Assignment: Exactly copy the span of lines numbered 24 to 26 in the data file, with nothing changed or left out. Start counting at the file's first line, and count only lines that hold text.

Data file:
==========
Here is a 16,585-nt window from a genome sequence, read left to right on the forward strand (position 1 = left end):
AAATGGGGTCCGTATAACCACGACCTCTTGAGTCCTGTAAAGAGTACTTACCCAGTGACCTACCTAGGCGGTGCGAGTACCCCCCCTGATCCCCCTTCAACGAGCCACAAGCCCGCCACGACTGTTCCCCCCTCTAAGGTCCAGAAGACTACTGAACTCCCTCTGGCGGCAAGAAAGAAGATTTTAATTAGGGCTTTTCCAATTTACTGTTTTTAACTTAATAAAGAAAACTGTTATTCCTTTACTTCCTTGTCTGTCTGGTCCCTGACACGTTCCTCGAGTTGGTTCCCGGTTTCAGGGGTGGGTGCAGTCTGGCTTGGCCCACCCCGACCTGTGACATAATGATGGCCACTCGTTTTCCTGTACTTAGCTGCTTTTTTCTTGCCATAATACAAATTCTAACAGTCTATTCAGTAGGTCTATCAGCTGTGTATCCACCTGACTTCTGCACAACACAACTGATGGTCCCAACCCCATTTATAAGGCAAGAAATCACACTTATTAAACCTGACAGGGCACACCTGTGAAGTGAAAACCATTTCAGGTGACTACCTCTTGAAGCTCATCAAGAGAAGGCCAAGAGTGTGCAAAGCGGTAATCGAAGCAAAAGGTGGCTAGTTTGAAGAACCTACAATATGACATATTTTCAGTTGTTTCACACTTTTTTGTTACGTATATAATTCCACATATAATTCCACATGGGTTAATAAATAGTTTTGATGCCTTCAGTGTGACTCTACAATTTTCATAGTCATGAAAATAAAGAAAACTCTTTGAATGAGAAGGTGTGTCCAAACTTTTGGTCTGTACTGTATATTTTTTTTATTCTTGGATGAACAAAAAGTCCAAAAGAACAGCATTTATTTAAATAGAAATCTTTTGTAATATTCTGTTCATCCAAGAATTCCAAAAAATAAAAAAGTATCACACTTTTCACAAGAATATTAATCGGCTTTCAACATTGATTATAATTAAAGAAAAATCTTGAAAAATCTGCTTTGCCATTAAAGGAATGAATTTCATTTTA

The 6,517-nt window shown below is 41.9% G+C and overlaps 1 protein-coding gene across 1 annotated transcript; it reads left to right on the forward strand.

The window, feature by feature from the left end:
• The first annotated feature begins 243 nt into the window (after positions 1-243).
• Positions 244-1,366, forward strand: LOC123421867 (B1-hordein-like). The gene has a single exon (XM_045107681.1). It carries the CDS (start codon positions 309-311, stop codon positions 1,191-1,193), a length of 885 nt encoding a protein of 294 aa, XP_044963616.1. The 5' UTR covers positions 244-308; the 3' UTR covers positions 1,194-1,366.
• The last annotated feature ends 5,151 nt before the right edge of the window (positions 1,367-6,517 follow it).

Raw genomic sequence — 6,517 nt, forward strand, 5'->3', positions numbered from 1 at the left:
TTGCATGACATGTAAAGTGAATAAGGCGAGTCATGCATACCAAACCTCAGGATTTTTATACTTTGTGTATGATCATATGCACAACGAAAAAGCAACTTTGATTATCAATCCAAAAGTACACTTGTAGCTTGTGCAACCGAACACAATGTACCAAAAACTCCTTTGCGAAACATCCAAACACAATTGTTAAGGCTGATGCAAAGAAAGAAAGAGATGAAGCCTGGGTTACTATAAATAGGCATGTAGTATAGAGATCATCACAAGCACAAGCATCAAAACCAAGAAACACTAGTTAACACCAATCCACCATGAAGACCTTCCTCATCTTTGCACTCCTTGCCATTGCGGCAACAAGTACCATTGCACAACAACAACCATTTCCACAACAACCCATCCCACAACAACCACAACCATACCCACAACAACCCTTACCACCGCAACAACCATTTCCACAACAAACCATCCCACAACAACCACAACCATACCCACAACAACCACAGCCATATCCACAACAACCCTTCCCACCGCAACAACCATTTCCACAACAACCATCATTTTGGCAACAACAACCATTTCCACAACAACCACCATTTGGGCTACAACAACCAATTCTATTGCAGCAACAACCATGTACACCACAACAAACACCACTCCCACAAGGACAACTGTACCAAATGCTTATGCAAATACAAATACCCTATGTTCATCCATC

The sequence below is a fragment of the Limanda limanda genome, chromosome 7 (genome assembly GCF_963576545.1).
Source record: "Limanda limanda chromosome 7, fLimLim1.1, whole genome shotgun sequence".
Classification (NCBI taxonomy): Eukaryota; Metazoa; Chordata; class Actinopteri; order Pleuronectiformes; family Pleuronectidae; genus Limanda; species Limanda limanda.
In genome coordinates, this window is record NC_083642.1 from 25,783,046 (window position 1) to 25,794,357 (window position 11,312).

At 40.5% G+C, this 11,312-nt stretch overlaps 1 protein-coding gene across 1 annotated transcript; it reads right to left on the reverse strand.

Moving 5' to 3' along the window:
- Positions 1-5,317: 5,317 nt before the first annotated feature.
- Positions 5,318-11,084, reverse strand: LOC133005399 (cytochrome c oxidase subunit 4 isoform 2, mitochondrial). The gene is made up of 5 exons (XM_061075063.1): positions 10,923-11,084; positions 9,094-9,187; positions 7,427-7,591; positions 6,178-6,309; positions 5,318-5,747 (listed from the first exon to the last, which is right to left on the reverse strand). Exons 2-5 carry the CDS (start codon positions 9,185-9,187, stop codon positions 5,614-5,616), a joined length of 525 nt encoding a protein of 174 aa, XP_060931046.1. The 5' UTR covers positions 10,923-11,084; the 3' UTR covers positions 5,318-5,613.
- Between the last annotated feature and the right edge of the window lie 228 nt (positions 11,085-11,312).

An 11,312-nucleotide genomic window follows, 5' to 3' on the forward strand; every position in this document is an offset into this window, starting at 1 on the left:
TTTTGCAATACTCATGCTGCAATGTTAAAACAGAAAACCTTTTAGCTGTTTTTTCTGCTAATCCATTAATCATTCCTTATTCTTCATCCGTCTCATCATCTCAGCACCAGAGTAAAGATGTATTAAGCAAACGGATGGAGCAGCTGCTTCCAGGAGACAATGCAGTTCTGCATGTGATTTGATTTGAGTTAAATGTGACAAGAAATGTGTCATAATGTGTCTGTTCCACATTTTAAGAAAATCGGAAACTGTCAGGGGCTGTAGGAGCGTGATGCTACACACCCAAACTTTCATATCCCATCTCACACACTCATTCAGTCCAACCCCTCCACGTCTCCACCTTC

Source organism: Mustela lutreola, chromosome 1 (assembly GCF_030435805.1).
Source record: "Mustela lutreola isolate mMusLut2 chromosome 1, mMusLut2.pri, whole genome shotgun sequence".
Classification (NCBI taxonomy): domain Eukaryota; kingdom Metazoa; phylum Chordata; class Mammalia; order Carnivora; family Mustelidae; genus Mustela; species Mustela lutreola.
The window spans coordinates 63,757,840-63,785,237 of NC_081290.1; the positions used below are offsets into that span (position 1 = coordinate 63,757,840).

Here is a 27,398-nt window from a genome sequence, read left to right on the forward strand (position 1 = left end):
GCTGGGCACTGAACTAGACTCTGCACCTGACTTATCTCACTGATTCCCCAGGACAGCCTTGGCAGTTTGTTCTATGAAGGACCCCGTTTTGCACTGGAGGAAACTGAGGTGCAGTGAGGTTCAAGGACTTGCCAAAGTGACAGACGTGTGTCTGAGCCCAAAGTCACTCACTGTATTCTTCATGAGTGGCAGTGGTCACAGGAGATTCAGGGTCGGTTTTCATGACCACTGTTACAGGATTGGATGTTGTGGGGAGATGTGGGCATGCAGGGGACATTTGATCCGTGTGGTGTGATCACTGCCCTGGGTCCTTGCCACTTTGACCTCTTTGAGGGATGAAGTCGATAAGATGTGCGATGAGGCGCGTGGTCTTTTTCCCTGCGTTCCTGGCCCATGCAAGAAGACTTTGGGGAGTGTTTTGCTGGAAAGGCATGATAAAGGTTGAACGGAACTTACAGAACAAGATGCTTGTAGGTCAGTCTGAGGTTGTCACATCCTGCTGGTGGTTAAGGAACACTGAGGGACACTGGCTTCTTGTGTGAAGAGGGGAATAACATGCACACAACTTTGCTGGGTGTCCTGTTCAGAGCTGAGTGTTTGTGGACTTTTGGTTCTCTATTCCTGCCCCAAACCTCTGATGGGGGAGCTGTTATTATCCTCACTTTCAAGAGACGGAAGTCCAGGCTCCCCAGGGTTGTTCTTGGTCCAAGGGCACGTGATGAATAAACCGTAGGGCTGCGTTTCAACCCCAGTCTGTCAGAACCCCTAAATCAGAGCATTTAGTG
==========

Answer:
The window spans coordinates 63,757,840-63,785,237 of NC_081290.1; the positions used below are offsets into that span (position 1 = coordinate 63,757,840).

Here is a 27,398-nt window from a genome sequence, read left to right on the forward strand (position 1 = left end):
GCTGGGCACTGAACTAGACTCTGCACCTGACTTATCTCACTGATTCCCCAGGACAGCCTTGGCAGTTTGTTCTATGAAGGACCCCGTTTTGCACTGGAGGAAACTGAGGTGCAGTGAGGTTCAAGGACTTGCCAAAGTGACAGACGTGTGTCTGAGCCCAAAGTCACTCACTGTATTCTTCATGAGTGGCAGTGGTCACAGGAGATTCAGGGTCGGTTTTCATGACCACTGTTACAGGATTGGATGTTGTGGGGAGATGTGGGCATGCAGGGGACATTTGATCCGTGTGGTGTGATCACTGCCCTGGGTCCTTGCCACTTTGACCTCTTTGAGGGATGAAGTCGATAAGATGTGCGATGAGGCGCGTGGTCTTTTTCCCTGCGTTCCTGGCCCATGCAAGAAGACTTTGGGGAGTGTTTTGCTGGAAAGGCATGATAAAGGTTGAACGGAACTTACAGAACAAGATGCTTGTAGGTCAGTCTGAGGTTGTCACATCCTGCTGGTGGTTAAGGAACACTGAGGGACACTGGCTTCTTGTGTGAAGAGGGGAATAACATGCACACAACTTTGCTGGGTGTCCTGTTCAGAGCTGAGTGTTTGTGGACTTTTGGTTCTCTATTCCTGCCCCAAACCTCTGATGGGGGAGCTGTTATTATCCTCACTTTCAAGAGACGGAAGTCCAGGCTCCCCAGGGTTGTTCTTGGTCCAAGGGCACGTGATGAATAAACCGTAGGGCTGCGTTTCAACCCCAGTCTGTCAGAACCCCTAAATCAGAGCATTTAGTG